[Editor: A poem (possibly by “Dryblower” Murphy) published in the “Variety Vamps and Sunday Satires” column in The West Australian Sunday Times, 28 April 1901.]
[The Imbecile Romps where the Angels are Frighted]
Extract from an election screech by Mr. J. C. Brickhill:— “The candidate read testimonials as to his ability from Messrs. Barton and Reid, written when he was leaving for this State. The candidate also said that, if returned, he felt he would hold his own with any man elected to Parliament, and when any of the electors walking down the street with their friends saw him on the other side, they would be able to look across with pride, and say to them, ‘That is Brickhill, our representative.’” Alas!
The imbecile romps where the angels are frighted,
Some poet observed.
So Candidate Brickhill disported and skited
By impudence nerved.
But on Wednesday he got, though his prospects it blighted,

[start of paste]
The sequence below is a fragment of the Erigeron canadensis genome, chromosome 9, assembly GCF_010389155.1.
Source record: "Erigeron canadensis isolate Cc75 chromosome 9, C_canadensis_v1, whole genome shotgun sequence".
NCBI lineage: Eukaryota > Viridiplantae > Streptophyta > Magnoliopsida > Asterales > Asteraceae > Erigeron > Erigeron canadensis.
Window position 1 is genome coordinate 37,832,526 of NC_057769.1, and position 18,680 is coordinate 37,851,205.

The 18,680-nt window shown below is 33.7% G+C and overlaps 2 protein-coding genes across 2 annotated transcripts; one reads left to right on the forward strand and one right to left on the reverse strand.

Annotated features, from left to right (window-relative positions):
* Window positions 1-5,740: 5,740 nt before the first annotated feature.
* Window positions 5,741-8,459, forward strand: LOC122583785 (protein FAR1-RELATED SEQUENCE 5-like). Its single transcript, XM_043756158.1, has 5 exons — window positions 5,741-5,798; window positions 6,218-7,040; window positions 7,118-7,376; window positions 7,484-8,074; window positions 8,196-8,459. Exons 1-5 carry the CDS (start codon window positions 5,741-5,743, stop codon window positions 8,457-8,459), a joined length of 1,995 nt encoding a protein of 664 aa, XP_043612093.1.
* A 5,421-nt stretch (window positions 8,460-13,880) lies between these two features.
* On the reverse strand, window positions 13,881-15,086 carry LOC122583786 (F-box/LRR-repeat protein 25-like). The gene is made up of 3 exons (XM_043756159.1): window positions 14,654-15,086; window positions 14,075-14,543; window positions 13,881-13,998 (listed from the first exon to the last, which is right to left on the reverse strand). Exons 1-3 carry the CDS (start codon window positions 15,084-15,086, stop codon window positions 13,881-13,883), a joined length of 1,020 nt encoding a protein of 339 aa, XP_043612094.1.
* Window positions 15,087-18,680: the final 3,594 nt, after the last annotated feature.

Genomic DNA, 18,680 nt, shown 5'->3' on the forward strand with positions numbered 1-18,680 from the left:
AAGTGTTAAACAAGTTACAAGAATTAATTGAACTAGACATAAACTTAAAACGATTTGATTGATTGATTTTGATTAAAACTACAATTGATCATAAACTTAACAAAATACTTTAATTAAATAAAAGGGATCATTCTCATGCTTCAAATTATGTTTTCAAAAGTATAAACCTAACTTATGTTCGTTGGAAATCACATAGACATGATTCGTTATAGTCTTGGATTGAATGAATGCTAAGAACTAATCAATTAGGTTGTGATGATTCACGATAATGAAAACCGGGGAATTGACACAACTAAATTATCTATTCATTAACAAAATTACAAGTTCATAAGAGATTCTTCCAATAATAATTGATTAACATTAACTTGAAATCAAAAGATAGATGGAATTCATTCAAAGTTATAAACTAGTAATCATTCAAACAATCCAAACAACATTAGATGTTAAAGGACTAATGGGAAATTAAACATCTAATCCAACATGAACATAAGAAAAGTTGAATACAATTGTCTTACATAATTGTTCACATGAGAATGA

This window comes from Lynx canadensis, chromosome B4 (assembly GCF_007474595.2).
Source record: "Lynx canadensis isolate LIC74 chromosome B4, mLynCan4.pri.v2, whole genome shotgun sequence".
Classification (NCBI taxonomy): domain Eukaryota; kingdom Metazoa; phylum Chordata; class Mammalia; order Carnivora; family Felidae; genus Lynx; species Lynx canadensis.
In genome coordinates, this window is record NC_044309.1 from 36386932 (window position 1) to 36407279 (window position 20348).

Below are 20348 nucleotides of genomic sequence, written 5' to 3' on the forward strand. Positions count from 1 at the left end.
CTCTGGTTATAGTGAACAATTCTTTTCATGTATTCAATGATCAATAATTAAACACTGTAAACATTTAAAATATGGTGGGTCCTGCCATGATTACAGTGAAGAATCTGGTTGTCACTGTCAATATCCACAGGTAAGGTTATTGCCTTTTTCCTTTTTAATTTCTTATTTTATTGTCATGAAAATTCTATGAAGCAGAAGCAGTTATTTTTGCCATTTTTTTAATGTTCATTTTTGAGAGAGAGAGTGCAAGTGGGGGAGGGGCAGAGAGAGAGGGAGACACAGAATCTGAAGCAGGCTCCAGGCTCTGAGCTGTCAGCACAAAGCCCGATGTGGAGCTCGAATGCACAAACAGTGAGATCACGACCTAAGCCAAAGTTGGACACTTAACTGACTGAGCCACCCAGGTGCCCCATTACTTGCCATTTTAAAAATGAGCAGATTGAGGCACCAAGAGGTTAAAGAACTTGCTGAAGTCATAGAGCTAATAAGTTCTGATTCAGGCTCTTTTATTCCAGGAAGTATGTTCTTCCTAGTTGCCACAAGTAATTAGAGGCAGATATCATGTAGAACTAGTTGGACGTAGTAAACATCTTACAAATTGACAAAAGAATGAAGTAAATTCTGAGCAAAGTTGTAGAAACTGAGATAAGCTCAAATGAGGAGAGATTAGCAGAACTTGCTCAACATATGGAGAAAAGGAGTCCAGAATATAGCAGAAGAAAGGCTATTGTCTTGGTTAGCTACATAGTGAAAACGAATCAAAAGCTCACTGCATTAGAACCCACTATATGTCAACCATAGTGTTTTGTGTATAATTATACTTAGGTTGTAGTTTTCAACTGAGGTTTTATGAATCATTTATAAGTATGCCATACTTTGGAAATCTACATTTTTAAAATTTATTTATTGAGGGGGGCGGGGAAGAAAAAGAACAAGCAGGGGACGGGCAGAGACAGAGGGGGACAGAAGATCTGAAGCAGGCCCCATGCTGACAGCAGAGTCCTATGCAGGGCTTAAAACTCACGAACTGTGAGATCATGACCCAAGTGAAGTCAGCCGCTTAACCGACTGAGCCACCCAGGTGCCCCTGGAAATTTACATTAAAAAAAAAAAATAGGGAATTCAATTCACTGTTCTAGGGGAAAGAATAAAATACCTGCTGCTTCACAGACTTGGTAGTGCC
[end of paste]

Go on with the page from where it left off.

A kick well deserved.
A crushing defeat is a bit of a sting,
Especially for B.
He was sure, as they gave him his flatulent fling,
Elected he’d be.
And NOW down on “Brickey” the curtain we’ll ring.
The West Australian Sunday Times (Perth, WA), 28 April 1901, p. 1
This is essentially the same poem as the one which was published in The Sun (Kalgoorlie, WA; 28 April 1901, p. 4), except that the names of the candidates have been changed, as well as the 7th and 8th lines of the poem.
Barton = Edmund Barton (1849-1920), who was the first Prime Minister of Australia (1901-1903)
frighted = to experience fright; to experience a sudden intense or extreme fear, to be frightened
Reid = Sir George Reid, New South Wales parliamentarian 1880-1901, federal parliamentarian 1901-1909, and the fourth Prime Minister of Australia (1904-1905); he was referred to as “Yes-No Reid” as he had been a supporter of the movement pushing for the federation of the Australian colonies, but when it came to the first referendum for federation he took an equivocal stance, neither supporting or opposing the vote, although he later campaigned for a “Yes” vote at the second referendum for federation
R.I.P. = an abbreviation of the Latin phrase “requiescat in pace” (or, in the plural, “requiescant in pace”), meaning “rest in peace”; used in funeral notices, on gravestones, and with other items relating to death